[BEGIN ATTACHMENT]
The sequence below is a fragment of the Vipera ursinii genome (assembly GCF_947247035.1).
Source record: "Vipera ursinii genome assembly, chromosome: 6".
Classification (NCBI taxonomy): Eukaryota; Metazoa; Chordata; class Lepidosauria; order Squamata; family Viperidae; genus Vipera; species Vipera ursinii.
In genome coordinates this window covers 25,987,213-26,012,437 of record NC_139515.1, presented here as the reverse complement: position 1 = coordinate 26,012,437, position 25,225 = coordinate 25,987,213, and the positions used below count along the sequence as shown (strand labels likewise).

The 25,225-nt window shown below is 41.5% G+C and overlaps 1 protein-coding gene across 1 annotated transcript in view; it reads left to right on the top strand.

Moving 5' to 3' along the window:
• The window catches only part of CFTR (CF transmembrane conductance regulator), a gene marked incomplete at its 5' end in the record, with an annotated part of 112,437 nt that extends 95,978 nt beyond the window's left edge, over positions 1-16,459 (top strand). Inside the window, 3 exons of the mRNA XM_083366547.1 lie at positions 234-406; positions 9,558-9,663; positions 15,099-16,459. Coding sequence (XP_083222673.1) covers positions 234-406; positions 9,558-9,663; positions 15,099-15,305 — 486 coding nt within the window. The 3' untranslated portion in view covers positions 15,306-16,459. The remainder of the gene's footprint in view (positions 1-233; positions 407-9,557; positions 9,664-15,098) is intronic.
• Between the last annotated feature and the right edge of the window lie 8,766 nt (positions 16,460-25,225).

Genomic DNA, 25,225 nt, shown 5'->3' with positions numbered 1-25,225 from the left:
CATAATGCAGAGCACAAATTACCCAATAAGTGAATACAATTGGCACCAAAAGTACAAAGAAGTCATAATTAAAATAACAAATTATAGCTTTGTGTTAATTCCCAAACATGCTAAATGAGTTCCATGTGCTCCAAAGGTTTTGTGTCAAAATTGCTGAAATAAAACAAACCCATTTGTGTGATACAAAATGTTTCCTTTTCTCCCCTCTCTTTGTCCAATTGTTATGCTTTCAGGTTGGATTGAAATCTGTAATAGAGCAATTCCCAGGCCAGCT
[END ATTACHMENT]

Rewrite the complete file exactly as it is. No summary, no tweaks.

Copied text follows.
The sequence below is a fragment of the Vipera ursinii genome (assembly GCF_947247035.1).
Source record: "Vipera ursinii genome assembly, chromosome: 6".
Classification (NCBI taxonomy): Eukaryota; Metazoa; Chordata; class Lepidosauria; order Squamata; family Viperidae; genus Vipera; species Vipera ursinii.
In genome coordinates this window covers 25,987,213-26,012,437 of record NC_139515.1, presented here as the reverse complement: position 1 = coordinate 26,012,437, position 25,225 = coordinate 25,987,213, and the positions used below count along the sequence as shown (strand labels likewise).

The 25,225-nt window shown below is 41.5% G+C and overlaps 1 protein-coding gene across 1 annotated transcript in view; it reads left to right on the top strand.

Moving 5' to 3' along the window:
• The window catches only part of CFTR (CF transmembrane conductance regulator), a gene marked incomplete at its 5' end in the record, with an annotated part of 112,437 nt that extends 95,978 nt beyond the window's left edge, over positions 1-16,459 (top strand). Inside the window, 3 exons of the mRNA XM_083366547.1 lie at positions 234-406; positions 9,558-9,663; positions 15,099-16,459. Coding sequence (XP_083222673.1) covers positions 234-406; positions 9,558-9,663; positions 15,099-15,305 — 486 coding nt within the window. The 3' untranslated portion in view covers positions 15,306-16,459. The remainder of the gene's footprint in view (positions 1-233; positions 407-9,557; positions 9,664-15,098) is intronic.
• Between the last annotated feature and the right edge of the window lie 8,766 nt (positions 16,460-25,225).

Genomic DNA, 25,225 nt, shown 5'->3' with positions numbered 1-25,225 from the left:
CATAATGCAGAGCACAAATTACCCAATAAGTGAATACAATTGGCACCAAAAGTACAAAGAAGTCATAATTAAAATAACAAATTATAGCTTTGTGTTAATTCCCAAACATGCTAAATGAGTTCCATGTGCTCCAAAGGTTTTGTGTCAAAATTGCTGAAATAAAACAAACCCATTTGTGTGATACAAAATGTTTCCTTTTCTCCCCTCTCTTTGTCCAATTGTTATGCTTTCAGGTTGGATTGAAATCTGTAATAGAGCAATTCCCAGGCCAGCT